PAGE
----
Monday, July 27, 2015

Crisco, WWI and the Cost of Living

Just as was intended 100 years ago, this slick brochure from 1916 caught my eye -and tingled my imagination- and I continued to delve into the trunk that contained the Nicholson Family Letters from 1887-1940.



100 years ago there was World War I.  I know because I just watched Parade's End on TV, with Benedict Cumberbatch, and I liked it very much.

It's embarrassing, but before I discovered the Nicholson Family Letters I couldn't have told you the dates of WWI, or the date women, in Canada, got the vote.

 (In 1917 Premier Borden gave women limited suffrage so he could pass a Conscription Bill. Suffrage was limited to women with close relations active on the War Front.)

And I'm well read enough.

I could have told you about the Pre-Raphaelites and Oscar Wilde and La Belle Epoque, and about the Epicurians but not the dates of the WWI. I must have skipped History Class that day in high school.

My husband, who doesn't read much, could have told you though. He likes to watch War TV.

So, about 10 years ago, when I found that family trunk with the Nicholson letters and opened the top about 5 inches (and the trunk was stuck under a shelf) and bravely reached in and pulled out (first thing) an advertising  for Crisco from 1916, addressed to someone called Margaret Nicholson of Richmond, Quebec,  I didn't understand the significance of the date.

I just thought the flyer was cool because it contained such slick advertising copy.(I've worked as a copywriter.)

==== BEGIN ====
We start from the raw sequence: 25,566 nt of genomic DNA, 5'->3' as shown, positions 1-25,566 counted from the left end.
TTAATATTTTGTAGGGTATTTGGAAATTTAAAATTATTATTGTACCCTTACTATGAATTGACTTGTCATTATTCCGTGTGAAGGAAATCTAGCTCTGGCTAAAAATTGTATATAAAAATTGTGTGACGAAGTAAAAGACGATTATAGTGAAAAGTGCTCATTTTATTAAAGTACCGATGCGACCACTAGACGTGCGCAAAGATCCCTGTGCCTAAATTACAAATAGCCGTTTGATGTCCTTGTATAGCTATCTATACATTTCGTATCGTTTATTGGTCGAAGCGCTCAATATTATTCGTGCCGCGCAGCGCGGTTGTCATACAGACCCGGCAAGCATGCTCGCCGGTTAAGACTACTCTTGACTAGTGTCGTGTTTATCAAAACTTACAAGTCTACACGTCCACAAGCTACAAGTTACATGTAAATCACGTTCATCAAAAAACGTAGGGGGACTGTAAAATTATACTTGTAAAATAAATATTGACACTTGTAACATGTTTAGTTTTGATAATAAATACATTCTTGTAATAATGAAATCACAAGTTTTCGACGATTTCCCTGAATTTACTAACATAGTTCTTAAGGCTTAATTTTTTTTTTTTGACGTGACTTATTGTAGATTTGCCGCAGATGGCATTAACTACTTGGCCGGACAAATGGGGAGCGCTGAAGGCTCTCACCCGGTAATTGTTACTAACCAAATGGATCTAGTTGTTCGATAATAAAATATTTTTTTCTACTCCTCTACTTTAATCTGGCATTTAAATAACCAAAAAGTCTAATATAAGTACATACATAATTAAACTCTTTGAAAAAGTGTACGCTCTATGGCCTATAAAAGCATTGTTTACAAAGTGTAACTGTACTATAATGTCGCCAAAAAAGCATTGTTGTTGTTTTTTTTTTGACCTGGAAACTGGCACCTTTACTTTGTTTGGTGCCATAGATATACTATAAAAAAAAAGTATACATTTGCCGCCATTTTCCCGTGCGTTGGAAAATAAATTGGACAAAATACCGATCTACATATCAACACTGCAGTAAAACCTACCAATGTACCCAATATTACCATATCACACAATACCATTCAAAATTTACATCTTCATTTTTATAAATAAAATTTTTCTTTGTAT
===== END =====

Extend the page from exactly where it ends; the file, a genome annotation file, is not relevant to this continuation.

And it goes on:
It was a 3 fold card with a friendly letter on the back that pretended to be from the local grocer, in this case Mr. Mac Rae, but was really from the mind of a Madison Avenue advertising professional. (Well, a Chicago advertising professional.)



I know good copy when I see it and this is good copy. 

I grew up in the 60's eating my mother's delicious cakes made from Crisco shortening. This advertisement contained a panel for a coupon (in the signature style of woman advertising pioneer Helen Landsdowne Resor) that Margaret likely used. Waste not want not.

My husband's great grandmother wasn't hooked at all. I know because her 1917 butter bills were also in the trunk! The price of milk and butter skyrocketed during the WWI years, the reason why this 3 panel direct mail advertisement was sent around to women like Margaret, who were usually loathe to change their culinary ways.




Not Bonne Over Here, the Nicholson Letters from WWI can be find here on Kindle. There are lots of complaints about the rising cost of living in the letters..